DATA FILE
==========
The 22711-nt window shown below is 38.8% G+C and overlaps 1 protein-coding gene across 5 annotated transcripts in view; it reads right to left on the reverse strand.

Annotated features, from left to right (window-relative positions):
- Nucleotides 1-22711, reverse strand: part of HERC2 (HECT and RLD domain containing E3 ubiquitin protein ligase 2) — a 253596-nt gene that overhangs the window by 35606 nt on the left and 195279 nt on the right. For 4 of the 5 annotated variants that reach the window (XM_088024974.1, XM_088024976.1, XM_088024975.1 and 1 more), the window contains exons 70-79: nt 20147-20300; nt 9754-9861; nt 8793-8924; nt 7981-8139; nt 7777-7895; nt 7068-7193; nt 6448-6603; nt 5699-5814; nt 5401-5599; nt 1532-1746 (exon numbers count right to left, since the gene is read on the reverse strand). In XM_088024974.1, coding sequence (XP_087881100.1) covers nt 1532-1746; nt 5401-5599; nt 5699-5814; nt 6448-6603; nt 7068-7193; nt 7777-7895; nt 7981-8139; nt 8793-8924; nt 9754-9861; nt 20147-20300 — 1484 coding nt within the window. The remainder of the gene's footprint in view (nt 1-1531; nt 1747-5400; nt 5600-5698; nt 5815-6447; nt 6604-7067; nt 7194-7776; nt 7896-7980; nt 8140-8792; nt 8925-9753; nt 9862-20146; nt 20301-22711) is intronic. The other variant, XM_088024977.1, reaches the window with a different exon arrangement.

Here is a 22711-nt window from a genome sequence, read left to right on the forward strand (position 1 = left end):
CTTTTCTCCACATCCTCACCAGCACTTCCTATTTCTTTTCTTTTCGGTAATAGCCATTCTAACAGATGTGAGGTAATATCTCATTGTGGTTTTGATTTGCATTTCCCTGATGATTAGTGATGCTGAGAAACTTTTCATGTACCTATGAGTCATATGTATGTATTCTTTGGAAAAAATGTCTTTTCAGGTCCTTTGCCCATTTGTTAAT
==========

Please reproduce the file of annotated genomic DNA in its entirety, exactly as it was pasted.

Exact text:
The 22711-nt window shown below is 38.8% G+C and overlaps 1 protein-coding gene across 5 annotated transcripts in view; it reads right to left on the reverse strand.

Annotated features, from left to right (window-relative positions):
- Nucleotides 1-22711, reverse strand: part of HERC2 (HECT and RLD domain containing E3 ubiquitin protein ligase 2) — a 253596-nt gene that overhangs the window by 35606 nt on the left and 195279 nt on the right. For 4 of the 5 annotated variants that reach the window (XM_088024974.1, XM_088024976.1, XM_088024975.1 and 1 more), the window contains exons 70-79: nt 20147-20300; nt 9754-9861; nt 8793-8924; nt 7981-8139; nt 7777-7895; nt 7068-7193; nt 6448-6603; nt 5699-5814; nt 5401-5599; nt 1532-1746 (exon numbers count right to left, since the gene is read on the reverse strand). In XM_088024974.1, coding sequence (XP_087881100.1) covers nt 1532-1746; nt 5401-5599; nt 5699-5814; nt 6448-6603; nt 7068-7193; nt 7777-7895; nt 7981-8139; nt 8793-8924; nt 9754-9861; nt 20147-20300 — 1484 coding nt within the window. The remainder of the gene's footprint in view (nt 1-1531; nt 1747-5400; nt 5600-5698; nt 5815-6447; nt 6604-7067; nt 7194-7776; nt 7896-7980; nt 8140-8792; nt 8925-9753; nt 9862-20146; nt 20301-22711) is intronic. The other variant, XM_088024977.1, reaches the window with a different exon arrangement.

Here is a 22711-nt window from a genome sequence, read left to right on the forward strand (position 1 = left end):
CTTTTCTCCACATCCTCACCAGCACTTCCTATTTCTTTTCTTTTCGGTAATAGCCATTCTAACAGATGTGAGGTAATATCTCATTGTGGTTTTGATTTGCATTTCCCTGATGATTAGTGATGCTGAGAAACTTTTCATGTACCTATGAGTCATATGTATGTATTCTTTGGAAAAAATGTCTTTTCAGGTCCTTTGCCCATTTGTTAAT